United States District Court, D. Kansas
FLOYD E. MCNEAL, Plaintiff,
TERICA HENRY, CORRIE L. WRIGHT, and VALEO BEHAVIORAL HEALTH CARE, Defendants.
MEMORANDUM AND ORDER
D. Crabtree United States District Judge.
January 25, 2017, pro se plaintiff Floyd McNeal filed a
Complaint asserting causes of action under Bivens v. Six
Unknown Named Agents of Federal Bureau of Narcotics, 403
U.S. 388 (1971),  42 U.S.C. § 1983, section 11301 of
the Homeless Assistance Act, 42 U.S.C. § 11301 et
seq., and the Americans with Disabilities Act, 42 U.S.C.
§ 12101 et seq. Doc. 1. Plaintiff asserts these
claims against defendants Treka Henry,  Corrie Wright,
and Valeo Behavioral Health Care (“Valeo”).
11, 2017, Treka Henry filed a Motion to Dismiss
plaintiff's Complaint under Federal Rules of Civil
Procedure 12(b)(1) and 12(b)(6). Doc. 13. Plaintiff did not
respond to this Motion, and the time for doing so has passed.
See D. Kan. R. 6.1(d)(2). So, consistent with D.
Kan. Rule 7.4(b), the court “will consider and decide
the motion as an uncontested motion.” In these
circumstances, the court ordinarily “will grant the
motion without further notice.” D. Kan. Rule 7.4(b).
Although the court could grant Ms. Henry's motion to
dismiss under Rule 7.4(b) without further discussion, it also
rules the motion on its merits out of an abundance of
caution. E.g., Gee v. Towers, No. 16-2407,
2016 WL 4733854, at *1 (D. Kan. Sept. 12, 2016) (dismissing
complaint under Rule 7.4(b), but also considering motion to
dismiss on its merits).
Ms. Henry brings this motion under Federal Rules of Civil
Procedure 12(b)(1) and 12(b)(6), these facts are taken from
plaintiff's Complaint and accepted as true. See
S.E.C. v. Shields, 744 F.3d 633, 640 (10th Cir. 2014);
Holt v. United States, 46 F.3d 1000, 1002 (10th Cir.
January 2017, Valeo staff members evaluated plaintiff for
homelessness and to determine whether he suffers from a
severe and persistent mental health problem. Plaintiff
alleges that the Valeo staff member conducting his evaluation
“refused to consider [his] complete medical history and
[his] input.” Doc. 1 at 4. After the evaluation, the
Valeo staff member concluded that plaintiff should not be
classified as “SPMI, ” which stands for severe
and persistent mental illness. Id. Plaintiff alleges
that Valeo misdiagnosed him and, as a consequence, he was
unable “to receive the help of shelter plus care or
rapid rehousing, ” which is “a federally funded
program under the continuum of care mandates.”
alleges that while he was at Valeo for evaluation he saw
“other people who were similarly situated to [him]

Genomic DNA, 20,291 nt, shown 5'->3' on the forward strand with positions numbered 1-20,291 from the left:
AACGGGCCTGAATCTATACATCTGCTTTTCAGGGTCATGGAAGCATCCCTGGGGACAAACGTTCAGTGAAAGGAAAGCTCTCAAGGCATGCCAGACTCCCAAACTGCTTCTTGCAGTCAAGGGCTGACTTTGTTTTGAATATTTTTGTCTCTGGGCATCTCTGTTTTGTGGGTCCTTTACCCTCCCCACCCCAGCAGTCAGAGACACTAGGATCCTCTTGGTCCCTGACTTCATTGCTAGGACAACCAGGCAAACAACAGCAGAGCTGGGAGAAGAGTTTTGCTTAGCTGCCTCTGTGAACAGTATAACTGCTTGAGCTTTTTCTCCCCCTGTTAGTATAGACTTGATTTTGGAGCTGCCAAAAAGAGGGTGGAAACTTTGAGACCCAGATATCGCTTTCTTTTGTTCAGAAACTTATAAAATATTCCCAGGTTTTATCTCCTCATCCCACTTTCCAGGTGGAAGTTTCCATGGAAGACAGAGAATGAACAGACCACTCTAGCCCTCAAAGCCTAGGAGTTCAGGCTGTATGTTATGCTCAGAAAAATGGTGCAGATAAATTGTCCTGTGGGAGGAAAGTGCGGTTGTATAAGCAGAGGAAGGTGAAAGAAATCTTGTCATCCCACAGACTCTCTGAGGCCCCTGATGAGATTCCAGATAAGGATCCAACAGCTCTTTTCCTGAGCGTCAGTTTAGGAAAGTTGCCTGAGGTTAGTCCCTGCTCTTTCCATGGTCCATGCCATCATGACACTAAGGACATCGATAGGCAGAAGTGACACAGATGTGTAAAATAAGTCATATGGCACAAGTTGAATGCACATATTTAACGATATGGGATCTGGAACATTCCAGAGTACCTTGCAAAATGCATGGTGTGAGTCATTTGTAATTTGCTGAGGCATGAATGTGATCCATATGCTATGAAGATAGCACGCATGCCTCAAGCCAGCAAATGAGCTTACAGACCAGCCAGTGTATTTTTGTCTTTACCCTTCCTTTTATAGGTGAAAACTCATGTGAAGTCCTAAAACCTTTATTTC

regarding the[ir] disabilities but” were diagnosed as
SPMI “and given the full benefits of treatment as well
as a referral for housing through the shelter Plus Care
program.” Id. Defendant Corrie Wright
administered this program for the City of Topeka, Kansas. All
the similarly situated people plaintiff mentions were women.
plaintiff tried to apply for rapid rehousing, Ms. Wright
refused him service. Plaintiff then applied for shelter plus
care, but this application also was denied. Plaintiff alleges
that Ms. Wright “has given housing vouchers to women
who are homeless but not disabled and [to] women who are
disabled but not homeless but no[t] to [him]” even
though he is “similarly situated to these women.”
Id. at 5.
Ms. Wright denied plaintiff's various applications, he
contacted the United States Department of Housing and Urban
Development (“HUD”) for assistance. Defendant
Treka Henry, a HUD employee, spoke with plaintiff but refused
to help him when he explained his plight and told her that he
“would like to make a complaint against the [C]ity of
Topeka” and Valeo. Id.
filed his Complaint in our court on January 25, 2017.
Plaintiff's Complaint alleges a plethora of claims
against the three defendants it names, as well as entities
the Complaint does not name as defendants. He alleges that
all three defendants-Ms. Henry, Ms. Wright, and
Valeo-discriminated against him on the basis of gender and
disability, violating his equal protection rights. He alleges
that Valeo violated the ADA by not accommodating him and by
treating him differently than the women he noticed while
there for evaluation. He also alleges that Valeo violated the
ADA by “refusing to reassess” him, “making
a diagnosis without [him] signing a waiver, ” and
because he “should have seen a doctor.”
Id. at 6. He alleges that the City of Topeka,
Kansas,  violated his rights under the First and
Fourteenth Amendments “to petition the government for
redress and due process and equal protection.”
Id. And, plaintiff alleges that HUD violated his
Fifth Amendment due process rights as well as his equal
protection rights. The Complaint also mentions § 11301
of the Homeless Assistance Act, but does not link that
statute to any of the named defendants, or to HUD or the City
Complaint seeks the following relief: “a declaratory
judgment against all defendants as to all regarding my true
diagnosis [and] proper treatment, ” $50, 000 in damages
against each defendant in her personal capacity, and
“an emergency injunction to rapidly rehouse [him] by
law.” Id. at 7.
Henry brings her motion under Rules 12(b)(1) and (b)(6). She
relies on Rule 12(b)(1) to the extent that the court could
construe plaintiff's Complaint to allege claims against
her employer, HUD, or against her in her official capacity.
Doc. 14 at 7. Despite Ms. Henry's thoroughness, the court
construes plaintiff's Complaint as one alleging only
individual capacity, equal protection claims against her.
See Doc. 1 at 2, 6 (stating that plaintiff is suing
Ms. Henry in her personal capacity for gender and disability
discrimination); see also supra note 3. Ms.
Henry's Rule 12(b)(1) motion is moot. The court now turns
to her Rule 12(b)(6) motion under the following legal